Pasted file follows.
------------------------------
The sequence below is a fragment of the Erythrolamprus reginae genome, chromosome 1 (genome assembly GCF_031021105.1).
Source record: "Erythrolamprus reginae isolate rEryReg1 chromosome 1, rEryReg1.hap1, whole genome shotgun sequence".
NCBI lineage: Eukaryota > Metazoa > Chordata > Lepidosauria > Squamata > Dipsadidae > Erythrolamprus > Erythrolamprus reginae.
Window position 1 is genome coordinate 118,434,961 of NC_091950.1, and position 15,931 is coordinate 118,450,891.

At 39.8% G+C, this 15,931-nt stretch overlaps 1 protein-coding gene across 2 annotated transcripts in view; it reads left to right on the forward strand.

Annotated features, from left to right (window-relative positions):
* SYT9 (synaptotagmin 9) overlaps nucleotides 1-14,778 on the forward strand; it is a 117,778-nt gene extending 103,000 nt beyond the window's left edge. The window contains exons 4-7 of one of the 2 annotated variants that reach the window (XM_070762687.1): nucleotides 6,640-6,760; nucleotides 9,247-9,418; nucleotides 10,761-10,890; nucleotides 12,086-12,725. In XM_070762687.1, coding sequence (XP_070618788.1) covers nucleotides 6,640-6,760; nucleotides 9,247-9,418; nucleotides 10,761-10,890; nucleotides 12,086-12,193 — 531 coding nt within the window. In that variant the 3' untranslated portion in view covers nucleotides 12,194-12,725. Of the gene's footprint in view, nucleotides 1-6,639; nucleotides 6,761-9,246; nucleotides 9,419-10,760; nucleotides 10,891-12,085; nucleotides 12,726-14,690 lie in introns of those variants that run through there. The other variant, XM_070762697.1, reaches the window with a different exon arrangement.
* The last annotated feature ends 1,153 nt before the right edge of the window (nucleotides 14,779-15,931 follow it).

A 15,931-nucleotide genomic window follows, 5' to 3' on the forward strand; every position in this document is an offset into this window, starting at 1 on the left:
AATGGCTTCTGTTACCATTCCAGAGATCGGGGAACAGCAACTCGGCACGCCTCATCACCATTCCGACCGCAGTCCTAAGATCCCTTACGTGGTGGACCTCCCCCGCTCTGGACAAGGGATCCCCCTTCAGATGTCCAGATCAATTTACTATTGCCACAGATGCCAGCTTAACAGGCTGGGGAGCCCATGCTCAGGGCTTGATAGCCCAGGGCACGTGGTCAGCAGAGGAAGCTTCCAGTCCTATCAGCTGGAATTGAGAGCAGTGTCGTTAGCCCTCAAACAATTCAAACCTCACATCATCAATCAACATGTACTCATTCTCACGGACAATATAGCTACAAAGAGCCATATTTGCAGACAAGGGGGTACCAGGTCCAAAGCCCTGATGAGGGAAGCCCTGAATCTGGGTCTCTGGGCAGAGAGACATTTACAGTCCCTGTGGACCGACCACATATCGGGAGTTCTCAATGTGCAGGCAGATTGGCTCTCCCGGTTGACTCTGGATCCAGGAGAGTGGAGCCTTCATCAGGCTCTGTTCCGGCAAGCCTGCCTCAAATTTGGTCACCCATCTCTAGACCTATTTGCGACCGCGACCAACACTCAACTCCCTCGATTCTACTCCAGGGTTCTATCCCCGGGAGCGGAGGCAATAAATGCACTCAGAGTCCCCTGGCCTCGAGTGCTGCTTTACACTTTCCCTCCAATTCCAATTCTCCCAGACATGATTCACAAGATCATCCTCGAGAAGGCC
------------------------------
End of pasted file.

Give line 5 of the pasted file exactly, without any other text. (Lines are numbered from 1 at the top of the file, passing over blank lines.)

At 39.8% G+C, this 15,931-nt stretch overlaps 1 protein-coding gene across 2 annotated transcripts in view; it reads left to right on the forward strand.